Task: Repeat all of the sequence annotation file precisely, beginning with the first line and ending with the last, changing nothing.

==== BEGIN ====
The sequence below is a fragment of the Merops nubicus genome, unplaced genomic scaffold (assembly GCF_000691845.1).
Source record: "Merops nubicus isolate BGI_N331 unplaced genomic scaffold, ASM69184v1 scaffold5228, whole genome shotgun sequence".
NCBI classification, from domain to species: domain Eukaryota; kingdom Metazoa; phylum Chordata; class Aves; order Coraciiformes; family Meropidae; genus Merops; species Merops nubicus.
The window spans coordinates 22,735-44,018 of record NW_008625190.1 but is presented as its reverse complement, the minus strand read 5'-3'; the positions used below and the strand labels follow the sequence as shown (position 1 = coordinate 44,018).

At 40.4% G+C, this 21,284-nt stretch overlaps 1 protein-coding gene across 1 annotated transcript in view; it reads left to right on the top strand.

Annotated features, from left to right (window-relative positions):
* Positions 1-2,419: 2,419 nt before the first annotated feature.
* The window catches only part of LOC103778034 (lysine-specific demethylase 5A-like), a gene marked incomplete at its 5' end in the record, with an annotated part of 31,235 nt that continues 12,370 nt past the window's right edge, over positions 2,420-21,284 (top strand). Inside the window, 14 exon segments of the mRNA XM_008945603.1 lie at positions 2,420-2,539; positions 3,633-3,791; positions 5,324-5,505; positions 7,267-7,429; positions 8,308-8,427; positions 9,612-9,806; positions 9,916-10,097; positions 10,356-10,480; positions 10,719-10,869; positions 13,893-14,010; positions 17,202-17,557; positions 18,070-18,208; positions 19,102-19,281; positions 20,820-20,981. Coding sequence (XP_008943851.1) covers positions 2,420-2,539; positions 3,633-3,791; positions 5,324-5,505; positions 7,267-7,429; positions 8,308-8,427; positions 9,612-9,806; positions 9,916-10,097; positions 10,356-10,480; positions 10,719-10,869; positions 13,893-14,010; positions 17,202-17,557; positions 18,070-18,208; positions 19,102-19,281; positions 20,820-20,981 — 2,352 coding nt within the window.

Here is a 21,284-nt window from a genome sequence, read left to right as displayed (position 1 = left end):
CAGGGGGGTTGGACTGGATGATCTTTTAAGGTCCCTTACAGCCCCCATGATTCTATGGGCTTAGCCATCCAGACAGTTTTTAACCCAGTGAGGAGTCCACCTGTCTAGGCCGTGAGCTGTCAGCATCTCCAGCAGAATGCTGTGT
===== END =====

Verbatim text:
The sequence below is a fragment of the Merops nubicus genome, unplaced genomic scaffold (assembly GCF_000691845.1).
Source record: "Merops nubicus isolate BGI_N331 unplaced genomic scaffold, ASM69184v1 scaffold5228, whole genome shotgun sequence".
NCBI classification, from domain to species: domain Eukaryota; kingdom Metazoa; phylum Chordata; class Aves; order Coraciiformes; family Meropidae; genus Merops; species Merops nubicus.
The window spans coordinates 22,735-44,018 of record NW_008625190.1 but is presented as its reverse complement, the minus strand read 5'-3'; the positions used below and the strand labels follow the sequence as shown (position 1 = coordinate 44,018).

At 40.4% G+C, this 21,284-nt stretch overlaps 1 protein-coding gene across 1 annotated transcript in view; it reads left to right on the top strand.

Annotated features, from left to right (window-relative positions):
* Positions 1-2,419: 2,419 nt before the first annotated feature.
* The window catches only part of LOC103778034 (lysine-specific demethylase 5A-like), a gene marked incomplete at its 5' end in the record, with an annotated part of 31,235 nt that continues 12,370 nt past the window's right edge, over positions 2,420-21,284 (top strand). Inside the window, 14 exon segments of the mRNA XM_008945603.1 lie at positions 2,420-2,539; positions 3,633-3,791; positions 5,324-5,505; positions 7,267-7,429; positions 8,308-8,427; positions 9,612-9,806; positions 9,916-10,097; positions 10,356-10,480; positions 10,719-10,869; positions 13,893-14,010; positions 17,202-17,557; positions 18,070-18,208; positions 19,102-19,281; positions 20,820-20,981. Coding sequence (XP_008943851.1) covers positions 2,420-2,539; positions 3,633-3,791; positions 5,324-5,505; positions 7,267-7,429; positions 8,308-8,427; positions 9,612-9,806; positions 9,916-10,097; positions 10,356-10,480; positions 10,719-10,869; positions 13,893-14,010; positions 17,202-17,557; positions 18,070-18,208; positions 19,102-19,281; positions 20,820-20,981 — 2,352 coding nt within the window.

Here is a 21,284-nt window from a genome sequence, read left to right as displayed (position 1 = left end):
CAGGGGGGTTGGACTGGATGATCTTTTAAGGTCCCTTACAGCCCCCATGATTCTATGGGCTTAGCCATCCAGACAGTTTTTAACCCAGTGAGGAGTCCACCTGTCTAGGCCGTGAGCTGTCAGCATCTCCAGCAGAATGCTGTGT